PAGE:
Mugniyah began his career in terrorism in the 1970s with Force 17, the personal bodyguard detachment for Yassar Arafat, and later joined Hezbollah. His more infamous terror attacks include the April 1983 bombing of the US embassy in Beirut, killing 63; the October 1983 simultaneous truck bombings on the US Marine and French paratrooper barracks in Beirut, killing 241 Marines and 58 French soldiers; the hijacking of TWA 847; the kidnappings and murders of US military, intelligence and diplomatic personnel in Beirut; the bombing of the Israeli embassy in Buenos Aires, Argentina in 1992, killing 29 people; the bombing of a Jewish cultural center in 1994, killing 86 people. He is suspected of direct involvement in the 1996 bombing of the Khobar Towers in Saudi Arabia, killing 19 US servicemen. He was also behind the kidnapping of two Israeli soldiers in northern Israel, the event that triggered the Israel-Hezbollah War in July 2006. Mugniyah likely played a role in the establishment of Iran's ratlines into Iraq and the creation of the Special Groups, which have been built to mirror Hezbollah.
Mugniyah had extensive links with the Iranian intelligence services, and was directly linked to al Qaeda and Osama bin Laden and former al Qaeda in Iraq commander Abu Musab al Zarqawi. Mugniyah was on FBI's list of 22 most wanted terrorists, with a $5 million dollar reward for information leading to his capture. US Special Forces aborted a raid to capture Mugniyah in the Persian Gulf in 1996. He was believed to have visited Syria in January 2006, attending a meeting with Iranian President Ahmadinejad and Syrian President Assad.
Mugniyah likely played a support role in al Qaeda's Sept. 11 attacks on the US. The 9/11 Commission Report was explicit about Iran's connections with al Qaeda. "The relationship between al Qaeda and Iran demonstrated that Sunni-Shia divisions did not necessarily pose an insurmountable barrier to cooperation in terrorist operations." Contacts between Iran, Hezbollah, and al Qaeda were established in Sudan in the early 1990s. "Al Qaeda members received advice and training from Hezbollah," according the 9/11 Commission Report. Many of al Qaeda's Sept. 11 hijackers transited through Iran. "After 9/11, Iran and Hezbollah wished to conceal any past evidence of cooperation with Sunni terrorists associated with al Qaeda."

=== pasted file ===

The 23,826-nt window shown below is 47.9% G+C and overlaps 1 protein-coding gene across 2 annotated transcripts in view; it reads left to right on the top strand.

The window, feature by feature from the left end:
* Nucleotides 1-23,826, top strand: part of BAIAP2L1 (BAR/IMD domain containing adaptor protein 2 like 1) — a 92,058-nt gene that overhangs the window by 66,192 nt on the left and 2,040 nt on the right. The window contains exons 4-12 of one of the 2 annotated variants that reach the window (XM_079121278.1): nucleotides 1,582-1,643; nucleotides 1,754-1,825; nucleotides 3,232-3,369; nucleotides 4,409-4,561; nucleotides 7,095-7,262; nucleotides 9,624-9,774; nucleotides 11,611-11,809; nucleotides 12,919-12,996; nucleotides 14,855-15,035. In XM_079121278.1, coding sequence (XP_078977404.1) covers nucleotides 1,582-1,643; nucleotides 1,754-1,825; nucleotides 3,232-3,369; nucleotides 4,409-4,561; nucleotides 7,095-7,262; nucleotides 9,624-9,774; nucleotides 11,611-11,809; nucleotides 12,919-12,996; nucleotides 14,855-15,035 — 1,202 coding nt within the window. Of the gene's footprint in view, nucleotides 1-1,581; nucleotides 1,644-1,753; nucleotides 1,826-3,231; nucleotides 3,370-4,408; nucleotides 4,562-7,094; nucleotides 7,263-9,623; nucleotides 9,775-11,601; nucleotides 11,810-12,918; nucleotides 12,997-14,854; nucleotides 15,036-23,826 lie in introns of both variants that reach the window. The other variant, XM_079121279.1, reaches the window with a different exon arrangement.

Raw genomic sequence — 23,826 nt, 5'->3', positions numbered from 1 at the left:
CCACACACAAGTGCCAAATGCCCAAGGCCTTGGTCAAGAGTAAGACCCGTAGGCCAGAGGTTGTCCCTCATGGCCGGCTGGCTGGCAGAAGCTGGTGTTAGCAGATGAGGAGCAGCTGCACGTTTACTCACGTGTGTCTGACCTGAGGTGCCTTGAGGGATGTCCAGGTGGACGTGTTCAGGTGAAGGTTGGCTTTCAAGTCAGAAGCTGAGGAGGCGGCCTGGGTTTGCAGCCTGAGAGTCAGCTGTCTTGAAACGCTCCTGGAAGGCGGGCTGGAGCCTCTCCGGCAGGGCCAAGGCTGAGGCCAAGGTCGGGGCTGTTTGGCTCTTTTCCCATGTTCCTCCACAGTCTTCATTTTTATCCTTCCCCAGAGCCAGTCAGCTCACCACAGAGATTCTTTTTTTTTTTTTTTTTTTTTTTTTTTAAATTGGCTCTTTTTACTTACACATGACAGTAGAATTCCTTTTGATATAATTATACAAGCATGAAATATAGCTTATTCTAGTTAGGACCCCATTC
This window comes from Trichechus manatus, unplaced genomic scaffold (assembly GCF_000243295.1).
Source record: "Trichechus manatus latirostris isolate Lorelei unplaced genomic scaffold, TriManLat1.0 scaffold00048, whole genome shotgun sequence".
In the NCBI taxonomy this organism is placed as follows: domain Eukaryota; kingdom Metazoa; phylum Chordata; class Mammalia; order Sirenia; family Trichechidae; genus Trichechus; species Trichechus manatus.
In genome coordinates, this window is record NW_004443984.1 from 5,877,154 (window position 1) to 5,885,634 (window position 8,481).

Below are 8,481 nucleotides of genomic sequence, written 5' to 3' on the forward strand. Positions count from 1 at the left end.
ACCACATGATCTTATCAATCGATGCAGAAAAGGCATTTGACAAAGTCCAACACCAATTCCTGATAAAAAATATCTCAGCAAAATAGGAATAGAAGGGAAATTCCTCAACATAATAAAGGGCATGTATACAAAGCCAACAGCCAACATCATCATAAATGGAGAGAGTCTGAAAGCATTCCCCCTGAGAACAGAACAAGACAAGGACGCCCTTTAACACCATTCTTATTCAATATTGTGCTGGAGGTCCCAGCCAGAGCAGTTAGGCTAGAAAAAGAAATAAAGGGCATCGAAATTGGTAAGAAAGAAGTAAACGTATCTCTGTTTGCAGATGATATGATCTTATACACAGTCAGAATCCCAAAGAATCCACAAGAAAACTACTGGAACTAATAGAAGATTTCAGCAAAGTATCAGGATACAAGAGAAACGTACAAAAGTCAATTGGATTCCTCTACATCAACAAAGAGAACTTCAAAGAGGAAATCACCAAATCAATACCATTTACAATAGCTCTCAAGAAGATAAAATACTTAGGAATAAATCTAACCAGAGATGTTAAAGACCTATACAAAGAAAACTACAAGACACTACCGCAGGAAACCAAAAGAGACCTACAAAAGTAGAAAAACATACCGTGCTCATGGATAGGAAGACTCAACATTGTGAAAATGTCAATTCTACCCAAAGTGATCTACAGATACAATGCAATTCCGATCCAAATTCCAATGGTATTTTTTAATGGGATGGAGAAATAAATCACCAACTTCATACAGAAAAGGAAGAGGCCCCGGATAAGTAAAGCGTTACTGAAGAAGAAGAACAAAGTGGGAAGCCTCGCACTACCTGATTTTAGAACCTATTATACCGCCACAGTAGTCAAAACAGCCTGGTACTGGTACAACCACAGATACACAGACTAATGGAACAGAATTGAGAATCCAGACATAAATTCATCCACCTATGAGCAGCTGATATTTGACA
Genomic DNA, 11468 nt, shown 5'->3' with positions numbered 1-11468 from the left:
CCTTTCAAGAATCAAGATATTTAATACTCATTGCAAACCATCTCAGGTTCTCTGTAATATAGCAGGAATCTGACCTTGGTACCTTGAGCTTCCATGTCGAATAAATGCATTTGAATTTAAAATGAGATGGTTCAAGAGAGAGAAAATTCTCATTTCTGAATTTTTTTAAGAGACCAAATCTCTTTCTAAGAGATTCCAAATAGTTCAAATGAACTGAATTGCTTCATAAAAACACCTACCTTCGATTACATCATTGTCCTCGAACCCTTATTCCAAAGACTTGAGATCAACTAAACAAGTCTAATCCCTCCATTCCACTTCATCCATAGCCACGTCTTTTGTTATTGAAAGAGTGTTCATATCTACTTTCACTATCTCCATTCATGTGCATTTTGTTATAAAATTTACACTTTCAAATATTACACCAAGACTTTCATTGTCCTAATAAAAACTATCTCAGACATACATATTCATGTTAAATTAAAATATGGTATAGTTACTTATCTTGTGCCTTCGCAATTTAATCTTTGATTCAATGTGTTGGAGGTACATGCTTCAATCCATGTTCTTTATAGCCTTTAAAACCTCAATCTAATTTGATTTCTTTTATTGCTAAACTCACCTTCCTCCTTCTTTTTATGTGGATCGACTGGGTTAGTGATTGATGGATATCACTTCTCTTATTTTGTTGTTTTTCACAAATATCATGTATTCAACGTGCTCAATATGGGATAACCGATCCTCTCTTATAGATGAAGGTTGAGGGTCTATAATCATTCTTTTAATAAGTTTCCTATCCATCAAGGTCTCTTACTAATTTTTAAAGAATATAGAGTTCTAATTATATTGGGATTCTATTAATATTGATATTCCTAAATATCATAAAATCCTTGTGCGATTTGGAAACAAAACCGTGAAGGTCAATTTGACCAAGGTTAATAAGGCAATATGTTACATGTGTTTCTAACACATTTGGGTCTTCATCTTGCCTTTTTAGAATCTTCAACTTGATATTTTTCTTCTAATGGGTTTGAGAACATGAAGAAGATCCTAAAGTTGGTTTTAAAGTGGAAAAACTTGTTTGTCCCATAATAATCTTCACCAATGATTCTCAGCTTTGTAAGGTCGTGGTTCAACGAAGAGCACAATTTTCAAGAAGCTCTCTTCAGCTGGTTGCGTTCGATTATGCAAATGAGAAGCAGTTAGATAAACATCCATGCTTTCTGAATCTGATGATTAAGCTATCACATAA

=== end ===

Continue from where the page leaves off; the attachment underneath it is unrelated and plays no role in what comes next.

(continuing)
Hezbollah is essentially the Lebanese branch of Iran's Qods Force. Mugniyah is also a senior leader in Qods Force, the special operations branch of the Iranian Revolutionary Guards Corps. Dr. Magnus Ranstorp, an expert on Hezbollah describes Mugniyah as standing "with one foot within Hezbollah (reporting to [hezbollah leader Hassan] Nasrallah directly) and with one foot in Iran inside the architectures of the Iranian Ministry of Intelligence and Security (MOIS) and the al-Qods unit within the Iranian Pasdaran [Iranian Revolutionary Guards Corps]." Dr. Ranstorp also said, "there are two Iranian representatives (from the Iranian embassy in Beirut/Damascus) that provide a direct link on matters that require strategic guidance or Iranian assistance or arbitration" to Hezbollah's executive Shura, or council.